Otherwise know as; I’m going to keep fighting the market until I go broke because it’s more important to be right than make money. LOL

  29. John

    Onlooker, 7:27

    I’ve been trying to figure out what’s up with IAG too. It’s been weak for a while now. It’s acting like some large holder has been steadily selling. NGD was just downgraded, so that may be the cause of its weakness today.

  30. Anonymous

    USD at 81.86 — there goes the farm!

    Do we need a close below 81.88 or just a break to confirm the failed daily cycle?

  31. RA

    Ouch! USD now 81.79. Just too painful to watch.
    I’ll have to soothe myself by looking at my AGQ and SIL holdings.

  32. Onlooker

    I’m showing 82.02 as the day’s low on Thinkorswim.

    Not saying it’s right, but…

    John – I agree re: IAG. Sure seems like someone big must be getting out here. It concerns me a bit, but maybe it’s just an opportunity. Similar weakness seen in GG on the acquisition rumor/news of late (Andean Resources).

    Maybe there’s similar news coming with IAG, although they’re not one of the big boys. Who knows, but I’m not gonna scare out here just yet.

  33. Ombibulous

    RA, I’m looking at /DX[Z0] in TOS and it’s showing $82.07. A TOS CSR just told me the quotes are realtime. Am I looking at the wrong thing?

  34. Anonymous

    IAG and SLW both unusually weak today. Since they were the stars of the upleg, it may be that they are foretelling a pullback. Or they may just be part of the same big player’s portfolio, and they’ve decided to take profits.

  35. Justin

    Gary are you not capable of applying your cycles analysis to the Yen? If so how useful can it be if you can only apply it to certain markets?

  36. RA

    Hi Justin,

    From your comments, I am not sure if you are a subscriber.

    Cycle theory should be applicable to any security. But for Gary to apply it to the yen, he will have to look at the charts of the past few decades to work out the cycles, their lows and average lengths.

    Every security has its unique cycle.
    Bonds have their cycles too but Gary has indicated that he has not worked those out and will probably have not interest to do so.

    Someone also asksed about agriculture and got the same reply.

  37. Justin

    Taken as a whole from the fall 2008 bottom the dichotomy in the performance between different mining stocks is pretty exceptional in my opinion. It will be interesting to see how that unfolds. Especially the last thrust in the leaders ANV and SLW, just straight up without a down week for 6 weeks.

  38. Daniel

    Dollar Index ($DXY)

    DXY —
    81.79 -0.90 (-1.09%)
    Stock Price Quote as of Monday, Sep 13th, 2010 12:08P EST (INDEX)
    High 82.47 Low 81.76
    52Wk High 88.70 52Wk Low 74.17
    Open 82.62 Prev Close 82.69
    Weighted Alpha +5.44 Standard Dev -2.01
    View Detailed Quote

  39. Justin

    RA,

    I made a comment that the Yen looked to be rising in a left translated cycle, and wondered why the dollar couldn’t rally in the same manner, but got no response from Gary so that’s why I was confused about why we couldn’t dissect the Yen into cycles like the dollar.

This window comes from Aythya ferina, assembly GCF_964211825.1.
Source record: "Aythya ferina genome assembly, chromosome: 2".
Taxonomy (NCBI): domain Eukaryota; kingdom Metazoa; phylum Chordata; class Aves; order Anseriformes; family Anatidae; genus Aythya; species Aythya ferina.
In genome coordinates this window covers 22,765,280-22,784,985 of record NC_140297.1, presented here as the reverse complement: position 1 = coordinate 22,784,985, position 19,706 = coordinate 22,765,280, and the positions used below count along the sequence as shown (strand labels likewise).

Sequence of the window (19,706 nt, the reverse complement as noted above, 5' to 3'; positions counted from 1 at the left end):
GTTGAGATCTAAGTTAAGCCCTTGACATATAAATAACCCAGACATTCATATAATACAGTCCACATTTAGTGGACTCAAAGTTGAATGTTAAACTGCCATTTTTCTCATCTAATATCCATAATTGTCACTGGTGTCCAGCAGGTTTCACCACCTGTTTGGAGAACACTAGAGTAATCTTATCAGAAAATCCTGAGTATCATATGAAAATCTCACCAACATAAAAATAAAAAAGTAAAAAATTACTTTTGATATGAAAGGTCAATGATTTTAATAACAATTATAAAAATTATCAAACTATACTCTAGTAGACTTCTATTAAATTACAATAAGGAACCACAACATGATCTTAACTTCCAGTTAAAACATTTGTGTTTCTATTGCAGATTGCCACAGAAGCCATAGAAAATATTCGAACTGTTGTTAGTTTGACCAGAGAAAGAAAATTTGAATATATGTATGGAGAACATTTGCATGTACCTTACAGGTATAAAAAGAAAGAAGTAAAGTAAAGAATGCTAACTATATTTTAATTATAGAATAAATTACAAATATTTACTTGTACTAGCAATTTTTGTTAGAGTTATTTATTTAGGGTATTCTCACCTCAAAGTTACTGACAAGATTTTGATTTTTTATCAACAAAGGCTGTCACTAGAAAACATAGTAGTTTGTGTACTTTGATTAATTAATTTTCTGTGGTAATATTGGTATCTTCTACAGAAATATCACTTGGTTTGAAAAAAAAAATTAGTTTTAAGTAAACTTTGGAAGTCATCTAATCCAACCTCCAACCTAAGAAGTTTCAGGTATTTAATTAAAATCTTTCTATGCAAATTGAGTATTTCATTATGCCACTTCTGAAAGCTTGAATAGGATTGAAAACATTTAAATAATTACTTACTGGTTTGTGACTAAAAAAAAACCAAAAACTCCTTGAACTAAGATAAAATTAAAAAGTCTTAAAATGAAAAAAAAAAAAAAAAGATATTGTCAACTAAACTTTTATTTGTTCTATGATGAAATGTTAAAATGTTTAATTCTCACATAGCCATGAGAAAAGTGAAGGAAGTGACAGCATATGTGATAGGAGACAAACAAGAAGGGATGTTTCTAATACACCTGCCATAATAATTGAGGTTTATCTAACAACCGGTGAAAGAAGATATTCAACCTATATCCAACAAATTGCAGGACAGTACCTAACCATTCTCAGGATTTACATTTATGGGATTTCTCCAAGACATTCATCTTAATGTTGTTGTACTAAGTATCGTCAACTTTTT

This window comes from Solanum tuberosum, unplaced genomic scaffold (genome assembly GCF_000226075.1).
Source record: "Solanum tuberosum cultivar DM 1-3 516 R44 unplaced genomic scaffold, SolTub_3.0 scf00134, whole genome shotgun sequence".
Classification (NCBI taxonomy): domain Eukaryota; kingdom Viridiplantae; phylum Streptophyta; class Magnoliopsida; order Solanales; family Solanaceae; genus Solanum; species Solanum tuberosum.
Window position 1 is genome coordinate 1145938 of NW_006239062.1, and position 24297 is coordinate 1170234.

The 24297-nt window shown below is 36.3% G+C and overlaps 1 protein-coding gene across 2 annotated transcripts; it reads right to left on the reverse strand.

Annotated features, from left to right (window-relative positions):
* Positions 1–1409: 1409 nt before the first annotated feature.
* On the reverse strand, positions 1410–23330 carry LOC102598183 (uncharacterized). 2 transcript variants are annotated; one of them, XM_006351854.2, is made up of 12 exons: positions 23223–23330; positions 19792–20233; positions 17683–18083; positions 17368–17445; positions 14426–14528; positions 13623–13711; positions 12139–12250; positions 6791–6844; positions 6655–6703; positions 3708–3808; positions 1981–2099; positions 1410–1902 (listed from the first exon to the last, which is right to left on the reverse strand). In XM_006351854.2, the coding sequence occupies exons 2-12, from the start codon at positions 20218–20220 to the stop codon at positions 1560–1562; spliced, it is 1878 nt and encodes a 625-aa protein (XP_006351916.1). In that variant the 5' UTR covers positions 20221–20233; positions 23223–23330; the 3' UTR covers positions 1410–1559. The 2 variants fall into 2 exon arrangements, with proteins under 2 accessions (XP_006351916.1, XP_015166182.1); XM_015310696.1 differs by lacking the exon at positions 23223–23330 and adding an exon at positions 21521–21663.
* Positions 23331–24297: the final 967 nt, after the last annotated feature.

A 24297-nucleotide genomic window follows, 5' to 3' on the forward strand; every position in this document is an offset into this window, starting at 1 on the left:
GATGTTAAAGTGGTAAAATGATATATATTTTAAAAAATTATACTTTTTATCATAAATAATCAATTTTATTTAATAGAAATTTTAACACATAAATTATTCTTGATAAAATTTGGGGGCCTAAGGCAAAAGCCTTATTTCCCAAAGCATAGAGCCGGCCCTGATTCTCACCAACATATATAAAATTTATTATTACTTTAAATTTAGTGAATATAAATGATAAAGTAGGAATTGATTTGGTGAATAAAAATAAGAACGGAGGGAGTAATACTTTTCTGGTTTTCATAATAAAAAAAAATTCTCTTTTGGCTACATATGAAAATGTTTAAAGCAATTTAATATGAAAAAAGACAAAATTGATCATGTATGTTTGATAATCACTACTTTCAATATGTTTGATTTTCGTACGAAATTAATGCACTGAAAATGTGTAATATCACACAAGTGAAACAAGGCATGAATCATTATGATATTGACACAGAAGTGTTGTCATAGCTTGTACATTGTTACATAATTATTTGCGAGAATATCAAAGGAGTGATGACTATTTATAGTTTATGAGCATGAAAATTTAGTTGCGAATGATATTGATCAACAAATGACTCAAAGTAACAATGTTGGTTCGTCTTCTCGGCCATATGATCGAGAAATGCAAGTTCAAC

In terms of cycle analysis I have a hard time understanding how that work would allow you to identify a trend change, since it seems like the translation of a cycle only becomes apparent after the trend is in force, and not before it.

  40. Justin

    For instance if the dollar makes a new high the 3 year cycle in the dollar becomes right translated. So if you follow cycles analysis you wouldn’t get bullish on the dollar until after that new high?

  41. RA

    Justin,

    I am a novice to cycle analysis myself but I think breaking below the previous cycle low indicates a trend change. Same thing for the highs. So not much difference here from regular TA.

    But I think the value add is in the cycle lengths. If we are deep into the cycle withot breaking the past low, then it will likely not happen. Same thing for the highs too.

    Then there are cycles at different levels. The broader cycles influence the smaller cycles.

    Of course Gary talks about ABCD waves for gold which may not apply to other securities. But this is not part of cycle analysis.

    And Gary analyses USD in relation to gold. So he may not do the Yen in isolation.

    This may not help you understand more of cycle theory but maybe it helps you to undertand Gary’s appraoch.
    Hope I did him justice πŸ™‚

  42. RA

    Justin,

    I missed your last post. If you looked at Garys post Deflation Never Had a Chance and his 3 yr cycle on the usd, no new high was made. The previous 3 yr cycle high has not been exceeded.

  43. Anonymous

    Justin is down big on every position the last several weeks, yet somehow maintains an air of superiority.

    Joker.

  44. Anonymous

    Bears don’t change tactics. They have an emotional attachment to their egos. They think they’re the brightest bunch on the planet. But, of course, they’re not or else they wouldn’t be bears! Market history just isn’t on their side for the last 200 years.

  45. Gary

    The dollar has not been able to better the last three year cycle high. That is a big check mark in the secular bear market continuation camp. So far the top of this 3 year cycle came very early in the cycle (left translated cycle). More often than not that leads to the next 3 yeaar cycle low breaking below the prior one. We now have a failed daily cycle in play. This early in the intermediate cycle that will more than likely signal the top of the intermediate cycle also.

    If that is the case the dolalr is in big trouble.

    I’ll say it again. No way the market just let’s Bernanke get away with printing several trillion dollars. No way no how. Maybe in never, never land but that’s not how its works in the real world.

  46. Ombibulous